- Minimum GPA: 2.50
- Judicial Check
- Minimum of a C- or better in Psych 101 or C or better in Biol 105/106
- Must pass the swim test
- Interview with the trip leader(s)
- Summer 2017: May 15 – 26
- Daily surveys to look for and observe the behavior of wild dolphins
- A sharks and rays excursion
- Learn and apply skills in a field research setting
Study Abroad Budget
February 1st – IE application
February 7th – 1st payment of $850
March 1st – 2nd payment of $1,400
April 1st – remaining balance
About the Program
The Field Site & Student Participation: The Bahamian wild dolphin population is very acclimated to humans, allowing for the unique opportunity to observe and record animals underwater in their natural habitat. Students will learn field research methods and assist in data collection in the Bahamas, helping researchers study the underwater interactions and concurrent vocalizations of bottlenose and spotted dolphins. Observations are made underwater while snorkeling and from the boat. Participants must know how to swim and snorkel, but no other special skills are needed. Daily tasks include recording underwater observations, photographing and identifying individual dolphins, gathering data while in the water, recording environmental data while above water, keeping records of dolphin sightings, entering data, and analyzing photos for identification. Additional snorkel times will be used to observe the behavior of coral reef fish, invertebrates, sharks, and rays.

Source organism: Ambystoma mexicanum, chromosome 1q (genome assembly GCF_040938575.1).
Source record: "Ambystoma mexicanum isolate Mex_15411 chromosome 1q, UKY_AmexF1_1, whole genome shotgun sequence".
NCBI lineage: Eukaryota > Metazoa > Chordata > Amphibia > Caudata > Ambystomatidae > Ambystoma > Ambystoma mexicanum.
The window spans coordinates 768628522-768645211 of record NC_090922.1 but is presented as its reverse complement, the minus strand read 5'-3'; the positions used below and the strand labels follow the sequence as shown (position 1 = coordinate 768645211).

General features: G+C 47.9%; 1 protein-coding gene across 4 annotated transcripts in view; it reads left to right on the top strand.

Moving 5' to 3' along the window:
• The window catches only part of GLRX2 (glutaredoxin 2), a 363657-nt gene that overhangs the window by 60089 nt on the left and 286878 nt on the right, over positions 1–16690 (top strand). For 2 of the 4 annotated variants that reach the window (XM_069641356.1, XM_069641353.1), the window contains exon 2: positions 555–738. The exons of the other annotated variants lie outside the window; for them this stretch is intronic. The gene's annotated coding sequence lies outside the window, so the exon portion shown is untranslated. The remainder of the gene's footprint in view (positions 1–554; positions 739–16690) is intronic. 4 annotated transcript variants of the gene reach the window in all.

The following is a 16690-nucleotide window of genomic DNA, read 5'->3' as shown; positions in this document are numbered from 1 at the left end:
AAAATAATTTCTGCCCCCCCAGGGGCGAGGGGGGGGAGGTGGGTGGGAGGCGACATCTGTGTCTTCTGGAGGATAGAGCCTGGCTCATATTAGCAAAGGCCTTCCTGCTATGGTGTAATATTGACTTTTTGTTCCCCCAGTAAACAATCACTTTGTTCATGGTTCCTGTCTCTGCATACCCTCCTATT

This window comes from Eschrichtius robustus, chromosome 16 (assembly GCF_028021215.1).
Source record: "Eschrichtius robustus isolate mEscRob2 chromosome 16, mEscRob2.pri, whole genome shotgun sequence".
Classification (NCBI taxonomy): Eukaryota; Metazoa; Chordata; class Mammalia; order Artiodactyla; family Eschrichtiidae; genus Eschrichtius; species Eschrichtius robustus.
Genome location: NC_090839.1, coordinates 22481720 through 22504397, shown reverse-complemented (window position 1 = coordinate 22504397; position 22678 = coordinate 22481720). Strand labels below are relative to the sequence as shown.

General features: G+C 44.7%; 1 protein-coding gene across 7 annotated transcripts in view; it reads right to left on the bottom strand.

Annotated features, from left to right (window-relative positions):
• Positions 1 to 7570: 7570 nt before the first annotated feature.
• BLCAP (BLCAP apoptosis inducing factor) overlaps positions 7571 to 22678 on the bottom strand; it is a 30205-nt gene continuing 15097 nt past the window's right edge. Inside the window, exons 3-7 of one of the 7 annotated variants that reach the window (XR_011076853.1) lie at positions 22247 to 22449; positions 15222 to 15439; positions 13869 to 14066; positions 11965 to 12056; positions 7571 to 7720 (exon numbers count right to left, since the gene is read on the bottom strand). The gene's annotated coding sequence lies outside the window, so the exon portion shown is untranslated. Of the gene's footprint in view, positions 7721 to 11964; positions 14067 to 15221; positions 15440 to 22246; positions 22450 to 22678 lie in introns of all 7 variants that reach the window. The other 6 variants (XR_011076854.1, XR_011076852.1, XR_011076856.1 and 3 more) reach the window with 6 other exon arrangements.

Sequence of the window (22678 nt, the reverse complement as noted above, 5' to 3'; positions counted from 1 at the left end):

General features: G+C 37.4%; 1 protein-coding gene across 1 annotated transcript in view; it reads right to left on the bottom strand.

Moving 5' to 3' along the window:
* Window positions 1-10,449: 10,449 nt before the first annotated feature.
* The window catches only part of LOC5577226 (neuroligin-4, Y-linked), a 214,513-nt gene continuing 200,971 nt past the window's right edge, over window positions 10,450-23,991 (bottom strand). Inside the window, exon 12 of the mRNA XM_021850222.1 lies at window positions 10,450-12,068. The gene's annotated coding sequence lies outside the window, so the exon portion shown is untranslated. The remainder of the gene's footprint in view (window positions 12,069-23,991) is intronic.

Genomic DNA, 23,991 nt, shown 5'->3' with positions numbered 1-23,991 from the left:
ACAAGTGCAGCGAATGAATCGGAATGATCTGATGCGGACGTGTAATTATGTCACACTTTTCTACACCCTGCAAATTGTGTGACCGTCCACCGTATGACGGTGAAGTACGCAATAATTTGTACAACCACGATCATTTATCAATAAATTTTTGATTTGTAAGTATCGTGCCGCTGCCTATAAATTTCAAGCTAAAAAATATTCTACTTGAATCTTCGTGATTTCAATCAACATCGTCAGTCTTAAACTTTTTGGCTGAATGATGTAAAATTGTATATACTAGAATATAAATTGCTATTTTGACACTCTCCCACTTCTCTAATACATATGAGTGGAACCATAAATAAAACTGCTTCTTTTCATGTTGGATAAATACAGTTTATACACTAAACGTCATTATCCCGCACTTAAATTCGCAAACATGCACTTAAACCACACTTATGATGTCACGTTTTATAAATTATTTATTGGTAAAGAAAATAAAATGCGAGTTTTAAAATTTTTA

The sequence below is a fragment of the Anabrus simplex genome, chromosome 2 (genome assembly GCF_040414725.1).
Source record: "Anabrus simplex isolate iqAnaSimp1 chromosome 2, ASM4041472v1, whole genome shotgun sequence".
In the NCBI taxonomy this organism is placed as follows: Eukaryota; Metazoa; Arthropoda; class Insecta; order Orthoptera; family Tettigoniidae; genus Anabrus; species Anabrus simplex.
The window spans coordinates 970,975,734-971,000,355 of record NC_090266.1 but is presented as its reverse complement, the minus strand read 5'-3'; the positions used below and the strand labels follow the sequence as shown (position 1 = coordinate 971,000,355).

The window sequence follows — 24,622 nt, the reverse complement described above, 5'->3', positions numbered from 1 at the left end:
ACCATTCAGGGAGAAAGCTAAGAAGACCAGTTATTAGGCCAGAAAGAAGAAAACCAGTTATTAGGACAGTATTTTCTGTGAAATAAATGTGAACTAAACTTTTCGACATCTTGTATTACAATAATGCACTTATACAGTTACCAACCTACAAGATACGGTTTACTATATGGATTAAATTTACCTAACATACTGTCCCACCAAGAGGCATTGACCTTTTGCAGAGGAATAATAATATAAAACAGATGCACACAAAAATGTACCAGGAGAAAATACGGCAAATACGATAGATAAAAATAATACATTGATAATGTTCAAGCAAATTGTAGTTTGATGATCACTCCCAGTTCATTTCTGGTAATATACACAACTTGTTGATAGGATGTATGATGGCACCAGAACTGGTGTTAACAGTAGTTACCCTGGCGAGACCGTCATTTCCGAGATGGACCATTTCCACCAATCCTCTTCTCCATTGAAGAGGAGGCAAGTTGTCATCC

Students will learn principles of animal behavior and apply these principles to observational studies of marine mammals. This field course provides students with a unique opportunity to gain research experience in animal behavior field work by participating in a long-term study of the vocalizations and behavior of wild dolphins.
A typical day out at the research site will include a morning and evening lecture, morning photo ID work and data entry, and an afternoon boat trip. Weather permitting, we will have 9 boat trips during the field course during which we will survey for wild dolphins and occasionally stop to snorkel at local snorkeling sites.
This will be a four credit field course. Coursework includes one three-hour lecture prior to the trip commencement, daily morning and evening lectures, two exams, a research proposal, and observation logs. The research proposal will be due two weeks after our return to the U.S.
PSYC 315: Field Studies in Animal Behavior (4 credits)
BIOL 380: Topics in Biology with Lab (4 credits)
Daisy Kaplan, firstname.lastname@example.org
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